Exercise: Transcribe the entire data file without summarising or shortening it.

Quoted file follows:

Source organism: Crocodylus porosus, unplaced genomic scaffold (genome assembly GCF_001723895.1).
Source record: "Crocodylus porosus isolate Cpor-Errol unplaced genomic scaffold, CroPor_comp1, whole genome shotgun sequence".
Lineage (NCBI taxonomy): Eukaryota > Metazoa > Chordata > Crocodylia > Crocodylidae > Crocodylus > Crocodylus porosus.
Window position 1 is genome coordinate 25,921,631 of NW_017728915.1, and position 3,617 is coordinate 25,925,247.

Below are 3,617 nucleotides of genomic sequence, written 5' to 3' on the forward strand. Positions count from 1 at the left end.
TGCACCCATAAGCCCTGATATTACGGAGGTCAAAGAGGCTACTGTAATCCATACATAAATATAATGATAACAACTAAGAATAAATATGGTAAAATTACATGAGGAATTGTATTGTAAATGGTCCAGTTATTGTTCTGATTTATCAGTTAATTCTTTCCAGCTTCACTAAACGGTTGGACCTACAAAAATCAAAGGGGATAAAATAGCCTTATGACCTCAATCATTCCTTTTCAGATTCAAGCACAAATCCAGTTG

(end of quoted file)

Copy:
Source organism: Crocodylus porosus, unplaced genomic scaffold (genome assembly GCF_001723895.1).
Source record: "Crocodylus porosus isolate Cpor-Errol unplaced genomic scaffold, CroPor_comp1, whole genome shotgun sequence".
Lineage (NCBI taxonomy): Eukaryota > Metazoa > Chordata > Crocodylia > Crocodylidae > Crocodylus > Crocodylus porosus.
Window position 1 is genome coordinate 25,921,631 of NW_017728915.1, and position 3,617 is coordinate 25,925,247.

Below are 3,617 nucleotides of genomic sequence, written 5' to 3' on the forward strand. Positions count from 1 at the left end.
TGCACCCATAAGCCCTGATATTACGGAGGTCAAAGAGGCTACTGTAATCCATACATAAATATAATGATAACAACTAAGAATAAATATGGTAAAATTACATGAGGAATTGTATTGTAAATGGTCCAGTTATTGTTCTGATTTATCAGTTAATTCTTTCCAGCTTCACTAAACGGTTGGACCTACAAAAATCAAAGGGGATAAAATAGCCTTATGACCTCAATCATTCCTTTTCAGATTCAAGCACAAATCCAGTTG